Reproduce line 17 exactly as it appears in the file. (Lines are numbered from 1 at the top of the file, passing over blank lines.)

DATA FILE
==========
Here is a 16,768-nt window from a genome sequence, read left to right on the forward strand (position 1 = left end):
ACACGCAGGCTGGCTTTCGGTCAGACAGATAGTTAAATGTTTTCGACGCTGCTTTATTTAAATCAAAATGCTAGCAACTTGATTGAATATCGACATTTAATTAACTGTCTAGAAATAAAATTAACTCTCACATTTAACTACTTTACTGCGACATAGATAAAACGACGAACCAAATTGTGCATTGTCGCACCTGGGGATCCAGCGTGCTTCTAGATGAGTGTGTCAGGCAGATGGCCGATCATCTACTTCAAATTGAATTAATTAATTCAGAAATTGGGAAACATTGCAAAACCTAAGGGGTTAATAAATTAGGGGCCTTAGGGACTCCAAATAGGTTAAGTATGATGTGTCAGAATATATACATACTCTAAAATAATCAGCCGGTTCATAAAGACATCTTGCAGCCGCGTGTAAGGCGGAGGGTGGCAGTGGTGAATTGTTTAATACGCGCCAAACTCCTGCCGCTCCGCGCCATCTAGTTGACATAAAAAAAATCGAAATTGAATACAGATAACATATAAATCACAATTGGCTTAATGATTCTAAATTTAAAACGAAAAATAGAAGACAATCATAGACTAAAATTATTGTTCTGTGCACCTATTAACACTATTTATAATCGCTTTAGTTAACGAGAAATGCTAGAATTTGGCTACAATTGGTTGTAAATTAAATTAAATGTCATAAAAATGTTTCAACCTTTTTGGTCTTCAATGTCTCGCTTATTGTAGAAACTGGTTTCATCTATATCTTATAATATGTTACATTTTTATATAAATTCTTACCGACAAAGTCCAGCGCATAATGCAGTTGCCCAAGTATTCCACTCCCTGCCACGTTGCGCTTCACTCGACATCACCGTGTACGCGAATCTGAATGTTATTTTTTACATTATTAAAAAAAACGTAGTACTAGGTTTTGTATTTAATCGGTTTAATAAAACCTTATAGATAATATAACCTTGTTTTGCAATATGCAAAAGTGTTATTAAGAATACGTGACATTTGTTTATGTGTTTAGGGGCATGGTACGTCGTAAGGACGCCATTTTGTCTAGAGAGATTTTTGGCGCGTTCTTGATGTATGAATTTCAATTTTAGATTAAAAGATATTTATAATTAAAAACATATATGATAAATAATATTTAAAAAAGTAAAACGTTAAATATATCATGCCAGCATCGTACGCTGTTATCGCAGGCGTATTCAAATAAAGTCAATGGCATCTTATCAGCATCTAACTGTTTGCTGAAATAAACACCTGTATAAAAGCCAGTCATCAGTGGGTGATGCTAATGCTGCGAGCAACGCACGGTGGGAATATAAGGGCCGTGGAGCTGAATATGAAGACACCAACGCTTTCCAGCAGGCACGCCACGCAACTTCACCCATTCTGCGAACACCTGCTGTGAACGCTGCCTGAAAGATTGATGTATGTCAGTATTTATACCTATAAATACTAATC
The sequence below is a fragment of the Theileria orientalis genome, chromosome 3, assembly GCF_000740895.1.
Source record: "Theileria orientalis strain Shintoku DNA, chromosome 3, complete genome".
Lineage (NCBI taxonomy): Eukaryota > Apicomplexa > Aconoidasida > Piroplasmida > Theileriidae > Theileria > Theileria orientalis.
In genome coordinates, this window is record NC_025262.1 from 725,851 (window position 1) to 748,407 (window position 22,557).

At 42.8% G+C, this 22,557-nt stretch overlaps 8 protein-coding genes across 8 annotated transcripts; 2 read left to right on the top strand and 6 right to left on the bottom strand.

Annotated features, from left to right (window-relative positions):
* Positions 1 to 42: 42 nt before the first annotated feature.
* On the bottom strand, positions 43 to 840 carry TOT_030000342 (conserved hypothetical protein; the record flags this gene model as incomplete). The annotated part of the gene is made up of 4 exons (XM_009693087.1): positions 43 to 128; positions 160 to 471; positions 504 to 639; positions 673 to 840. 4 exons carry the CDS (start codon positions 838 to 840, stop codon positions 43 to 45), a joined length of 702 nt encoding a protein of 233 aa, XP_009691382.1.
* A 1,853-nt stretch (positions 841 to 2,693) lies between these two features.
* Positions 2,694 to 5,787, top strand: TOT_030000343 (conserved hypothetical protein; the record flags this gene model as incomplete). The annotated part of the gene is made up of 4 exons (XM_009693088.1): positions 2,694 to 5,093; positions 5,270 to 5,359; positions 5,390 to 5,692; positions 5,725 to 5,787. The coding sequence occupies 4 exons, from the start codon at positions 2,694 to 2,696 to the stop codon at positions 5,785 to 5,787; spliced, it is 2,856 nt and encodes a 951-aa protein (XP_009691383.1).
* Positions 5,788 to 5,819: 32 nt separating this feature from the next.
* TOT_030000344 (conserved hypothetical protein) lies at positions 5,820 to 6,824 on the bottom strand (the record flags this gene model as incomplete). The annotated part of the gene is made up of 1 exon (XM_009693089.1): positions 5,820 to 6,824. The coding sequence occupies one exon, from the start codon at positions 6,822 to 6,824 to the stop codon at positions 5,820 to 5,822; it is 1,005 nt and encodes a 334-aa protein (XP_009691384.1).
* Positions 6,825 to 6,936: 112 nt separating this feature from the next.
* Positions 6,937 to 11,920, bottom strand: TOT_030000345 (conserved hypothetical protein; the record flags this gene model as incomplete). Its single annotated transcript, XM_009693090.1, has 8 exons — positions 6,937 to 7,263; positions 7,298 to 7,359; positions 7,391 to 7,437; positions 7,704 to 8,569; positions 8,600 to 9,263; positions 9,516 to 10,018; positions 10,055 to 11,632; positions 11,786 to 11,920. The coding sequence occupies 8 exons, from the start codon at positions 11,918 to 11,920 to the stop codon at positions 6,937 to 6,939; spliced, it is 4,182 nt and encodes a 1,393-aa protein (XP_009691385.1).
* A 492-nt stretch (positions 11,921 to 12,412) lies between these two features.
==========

* A 492-nt stretch (positions 11,921 to 12,412) lies between these two features.